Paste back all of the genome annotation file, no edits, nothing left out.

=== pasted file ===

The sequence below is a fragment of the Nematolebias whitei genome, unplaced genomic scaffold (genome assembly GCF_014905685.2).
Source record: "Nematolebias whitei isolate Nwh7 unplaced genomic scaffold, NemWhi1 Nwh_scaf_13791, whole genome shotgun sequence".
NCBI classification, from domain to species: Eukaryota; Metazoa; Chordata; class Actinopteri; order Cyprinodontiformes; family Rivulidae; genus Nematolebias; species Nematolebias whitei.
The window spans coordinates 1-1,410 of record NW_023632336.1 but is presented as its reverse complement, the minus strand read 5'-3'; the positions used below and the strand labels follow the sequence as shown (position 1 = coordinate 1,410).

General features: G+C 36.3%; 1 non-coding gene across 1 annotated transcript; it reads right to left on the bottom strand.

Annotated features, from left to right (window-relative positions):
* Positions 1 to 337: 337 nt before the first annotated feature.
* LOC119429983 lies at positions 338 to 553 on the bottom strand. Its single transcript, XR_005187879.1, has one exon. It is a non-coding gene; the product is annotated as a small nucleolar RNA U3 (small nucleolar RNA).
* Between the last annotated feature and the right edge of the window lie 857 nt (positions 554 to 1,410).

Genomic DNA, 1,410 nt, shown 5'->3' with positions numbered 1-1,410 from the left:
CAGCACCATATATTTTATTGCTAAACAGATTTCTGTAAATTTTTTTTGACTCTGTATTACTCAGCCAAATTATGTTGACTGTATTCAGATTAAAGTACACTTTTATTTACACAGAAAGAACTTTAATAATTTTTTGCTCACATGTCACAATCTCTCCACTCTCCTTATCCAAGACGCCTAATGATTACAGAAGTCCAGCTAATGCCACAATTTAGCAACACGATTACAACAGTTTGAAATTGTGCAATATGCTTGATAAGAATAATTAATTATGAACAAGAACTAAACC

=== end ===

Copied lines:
The sequence below is a fragment of the Nematolebias whitei genome, unplaced genomic scaffold (genome assembly GCF_014905685.2).
Source record: "Nematolebias whitei isolate Nwh7 unplaced genomic scaffold, NemWhi1 Nwh_scaf_13791, whole genome shotgun sequence".
NCBI classification, from domain to species: Eukaryota; Metazoa; Chordata; class Actinopteri; order Cyprinodontiformes; family Rivulidae; genus Nematolebias; species Nematolebias whitei.
The window spans coordinates 1-1,410 of record NW_023632336.1 but is presented as its reverse complement, the minus strand read 5'-3'; the positions used below and the strand labels follow the sequence as shown (position 1 = coordinate 1,410).

General features: G+C 36.3%; 1 non-coding gene across 1 annotated transcript; it reads right to left on the bottom strand.

Annotated features, from left to right (window-relative positions):
* Positions 1 to 337: 337 nt before the first annotated feature.
* LOC119429983 lies at positions 338 to 553 on the bottom strand. Its single transcript, XR_005187879.1, has one exon. It is a non-coding gene; the product is annotated as a small nucleolar RNA U3 (small nucleolar RNA).
* Between the last annotated feature and the right edge of the window lie 857 nt (positions 554 to 1,410).

Genomic DNA, 1,410 nt, shown 5'->3' with positions numbered 1-1,410 from the left:
CAGCACCATATATTTTATTGCTAAACAGATTTCTGTAAATTTTTTTTGACTCTGTATTACTCAGCCAAATTATGTTGACTGTATTCAGATTAAAGTACACTTTTATTTACACAGAAAGAACTTTAATAATTTTTTGCTCACATGTCACAATCTCTCCACTCTCCTTATCCAAGACGCCTAATGATTACAGAAGTCCAGCTAATGCCACAATTTAGCAACACGATTACAACAGTTTGAAATTGTGCAATATGCTTGATAAGAATAATTAATTATGAACAAGAACTAAACC